Tuesday, July 14, 2009

How Teenagers Think



As some of you know, I am the grandmother of two teenage boys. At times, it is an onerous task, at other times there is joy. Most times, there is confusion, my confusion that is. I'm quite sure that behind the volume of meticulously straightened hair which conceals the faces of F and S (my grandsons) there is a computer interface which automatically selects certain responses to information received from adults.

I can provide proof. A reconstructed conversation with S.

Me: When are you going to cut the lawn?
S: screen shows - No Signal
Me: Are you ever coming out of your room?
S: screen shows - No Signal


Thirty minutes later.
Me: You'd better cut the lawn, or else, when Mom and dad get home they'll be pissed off.
S. screen shows - blah blah blah, or else blah blah blah pissed off. Level 1 response required. Select a) yeah, okay, or b) yeah, in a few minutes.
S. responds Yeah, In a few minutes.

Thirty minutes later.
Me: Do it now, S!
S. screen shows - Now! High voice volume requires immediate response.
S. emerges from room for the first time in 18 hours and cuts the lawn, then returns to room and adjusts his internal computer screen to inactive listening mode.

Two hours pass.
Me: downstairs, in conversation with grandad and a long way from S.'s bedroom. - I hear there might be ice cream cake for Sam's birthday and that his present will be an Ipod touch gadget.
S. screen shows - blah blah blah ice cream cake, blah blah, present, blah blah Ipod. Bingo! Immediate response required!
S. emerges from his bedroom again. Yes, folks, it's a record, and says Hi - is there cake?







4 comments:

Anonymous said...

Too funny, Diane...and so true!

It always amazed me how my daughters' parent filters used to work.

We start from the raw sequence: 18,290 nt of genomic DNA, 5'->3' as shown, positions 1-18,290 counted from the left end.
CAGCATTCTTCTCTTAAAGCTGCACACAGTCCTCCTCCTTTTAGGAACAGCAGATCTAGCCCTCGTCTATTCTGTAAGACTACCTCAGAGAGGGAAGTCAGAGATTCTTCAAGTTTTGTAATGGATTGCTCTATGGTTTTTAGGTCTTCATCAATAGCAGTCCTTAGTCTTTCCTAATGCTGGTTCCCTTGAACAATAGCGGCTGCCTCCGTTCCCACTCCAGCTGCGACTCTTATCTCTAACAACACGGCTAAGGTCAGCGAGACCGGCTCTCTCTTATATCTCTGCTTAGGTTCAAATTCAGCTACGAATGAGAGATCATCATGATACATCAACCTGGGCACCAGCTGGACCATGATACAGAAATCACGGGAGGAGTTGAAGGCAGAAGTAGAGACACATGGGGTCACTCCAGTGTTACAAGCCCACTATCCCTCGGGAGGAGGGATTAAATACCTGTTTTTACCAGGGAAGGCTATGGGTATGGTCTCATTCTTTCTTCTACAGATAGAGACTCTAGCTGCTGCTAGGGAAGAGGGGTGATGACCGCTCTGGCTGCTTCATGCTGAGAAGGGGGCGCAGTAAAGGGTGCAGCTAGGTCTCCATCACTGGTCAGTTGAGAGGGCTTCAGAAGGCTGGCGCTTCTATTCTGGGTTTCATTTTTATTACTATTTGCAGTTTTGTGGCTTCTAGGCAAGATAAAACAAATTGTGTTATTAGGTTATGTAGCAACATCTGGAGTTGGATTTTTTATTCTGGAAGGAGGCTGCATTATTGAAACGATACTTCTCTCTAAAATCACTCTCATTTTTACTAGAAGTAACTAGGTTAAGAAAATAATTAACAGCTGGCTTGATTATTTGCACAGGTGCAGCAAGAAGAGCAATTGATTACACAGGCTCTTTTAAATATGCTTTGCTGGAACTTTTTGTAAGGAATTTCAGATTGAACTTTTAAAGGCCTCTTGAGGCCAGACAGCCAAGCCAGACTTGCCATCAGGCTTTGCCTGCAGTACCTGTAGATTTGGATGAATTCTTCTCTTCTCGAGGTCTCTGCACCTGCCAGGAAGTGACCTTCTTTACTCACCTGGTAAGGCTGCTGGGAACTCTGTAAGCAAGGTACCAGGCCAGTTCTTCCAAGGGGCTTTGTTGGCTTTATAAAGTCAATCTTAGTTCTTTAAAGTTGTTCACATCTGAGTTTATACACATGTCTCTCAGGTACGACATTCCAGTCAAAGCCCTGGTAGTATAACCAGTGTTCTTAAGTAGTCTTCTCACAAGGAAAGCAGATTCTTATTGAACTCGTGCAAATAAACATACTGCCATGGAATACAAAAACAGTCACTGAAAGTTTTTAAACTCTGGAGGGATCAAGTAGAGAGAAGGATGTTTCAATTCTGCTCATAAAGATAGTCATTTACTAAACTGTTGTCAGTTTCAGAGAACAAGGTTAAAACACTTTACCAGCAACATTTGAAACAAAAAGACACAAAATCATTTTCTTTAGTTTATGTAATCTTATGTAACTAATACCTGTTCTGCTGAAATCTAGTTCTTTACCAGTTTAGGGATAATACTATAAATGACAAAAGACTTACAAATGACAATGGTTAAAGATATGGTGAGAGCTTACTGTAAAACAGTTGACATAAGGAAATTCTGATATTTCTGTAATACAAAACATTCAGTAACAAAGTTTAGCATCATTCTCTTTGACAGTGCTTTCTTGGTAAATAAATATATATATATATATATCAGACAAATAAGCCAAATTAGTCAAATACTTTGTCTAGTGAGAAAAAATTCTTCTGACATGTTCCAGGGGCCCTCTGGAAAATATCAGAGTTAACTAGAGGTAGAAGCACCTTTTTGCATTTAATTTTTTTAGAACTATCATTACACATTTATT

But, I guess, fair is fair.

I used have the same kind of filter and it used to drive my spouse crazy.

My girls would go "mom, mom, mom, mom" and I wouldn't hear anything but white noise. Not until there was a certain level of urgency anyway...

He used to poke me and say, "Will you answer her already? She's driving me nuts!"

Pam.

Lori Hahnel said...

Oh,yes, I can see the beginnings of this in my ten and twelve year olds. And my husband's had it for years.

michellemuto said...

I don't have human kids, but oddly, my canine 'kids' act similar.

"Ronan! Come!"

Looks at trees, grass, and finally me. But he sits instead, defiantly.

'Ronan! Come!"

Blank stare.

"Play?"

Zoom zoom. He's in the house so fast you'd think he was on fire.

For Tasha, repeat, but substitute the word play with treat.

Princess Kendal, Wonder Dog said...

Hmm. That's an interesting theory about the computer interface for language processing. My friend Laura spends a long time sitting at her computer. Do you think she might have an interface like that? (If I could figure it out, it might help me to cut through some of our communication difficulties.)

Michelle, your kids' communication skills seem perfectly normal to me.